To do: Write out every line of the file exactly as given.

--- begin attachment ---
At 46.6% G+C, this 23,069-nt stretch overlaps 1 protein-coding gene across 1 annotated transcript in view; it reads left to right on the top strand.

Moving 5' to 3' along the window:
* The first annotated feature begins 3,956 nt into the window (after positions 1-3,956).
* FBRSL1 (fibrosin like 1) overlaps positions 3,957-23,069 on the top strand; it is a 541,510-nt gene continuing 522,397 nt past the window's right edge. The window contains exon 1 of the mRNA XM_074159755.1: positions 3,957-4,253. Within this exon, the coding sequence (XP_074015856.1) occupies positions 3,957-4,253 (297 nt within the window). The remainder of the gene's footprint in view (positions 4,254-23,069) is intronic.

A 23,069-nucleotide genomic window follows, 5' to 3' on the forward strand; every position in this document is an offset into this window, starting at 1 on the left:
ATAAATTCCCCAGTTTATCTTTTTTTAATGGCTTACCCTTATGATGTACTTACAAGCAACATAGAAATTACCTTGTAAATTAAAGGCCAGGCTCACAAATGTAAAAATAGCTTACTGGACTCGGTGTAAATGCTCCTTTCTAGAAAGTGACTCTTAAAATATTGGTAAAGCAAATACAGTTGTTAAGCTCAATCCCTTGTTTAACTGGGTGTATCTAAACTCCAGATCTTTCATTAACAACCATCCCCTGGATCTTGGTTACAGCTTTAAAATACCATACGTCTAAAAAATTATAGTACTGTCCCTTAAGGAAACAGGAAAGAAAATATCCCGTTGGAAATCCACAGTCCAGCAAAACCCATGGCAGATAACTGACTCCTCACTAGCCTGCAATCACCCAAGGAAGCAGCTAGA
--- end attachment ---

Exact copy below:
At 46.6% G+C, this 23,069-nt stretch overlaps 1 protein-coding gene across 1 annotated transcript in view; it reads left to right on the top strand.

Moving 5' to 3' along the window:
* The first annotated feature begins 3,956 nt into the window (after positions 1-3,956).
* FBRSL1 (fibrosin like 1) overlaps positions 3,957-23,069 on the top strand; it is a 541,510-nt gene continuing 522,397 nt past the window's right edge. The window contains exon 1 of the mRNA XM_074159755.1: positions 3,957-4,253. Within this exon, the coding sequence (XP_074015856.1) occupies positions 3,957-4,253 (297 nt within the window). The remainder of the gene's footprint in view (positions 4,254-23,069) is intronic.

A 23,069-nucleotide genomic window follows, 5' to 3' on the forward strand; every position in this document is an offset into this window, starting at 1 on the left:
ATAAATTCCCCAGTTTATCTTTTTTTAATGGCTTACCCTTATGATGTACTTACAAGCAACATAGAAATTACCTTGTAAATTAAAGGCCAGGCTCACAAATGTAAAAATAGCTTACTGGACTCGGTGTAAATGCTCCTTTCTAGAAAGTGACTCTTAAAATATTGGTAAAGCAAATACAGTTGTTAAGCTCAATCCCTTGTTTAACTGGGTGTATCTAAACTCCAGATCTTTCATTAACAACCATCCCCTGGATCTTGGTTACAGCTTTAAAATACCATACGTCTAAAAAATTATAGTACTGTCCCTTAAGGAAACAGGAAAGAAAATATCCCGTTGGAAATCCACAGTCCAGCAAAACCCATGGCAGATAACTGACTCCTCACTAGCCTGCAATCACCCAAGGAAGCAGCTAGA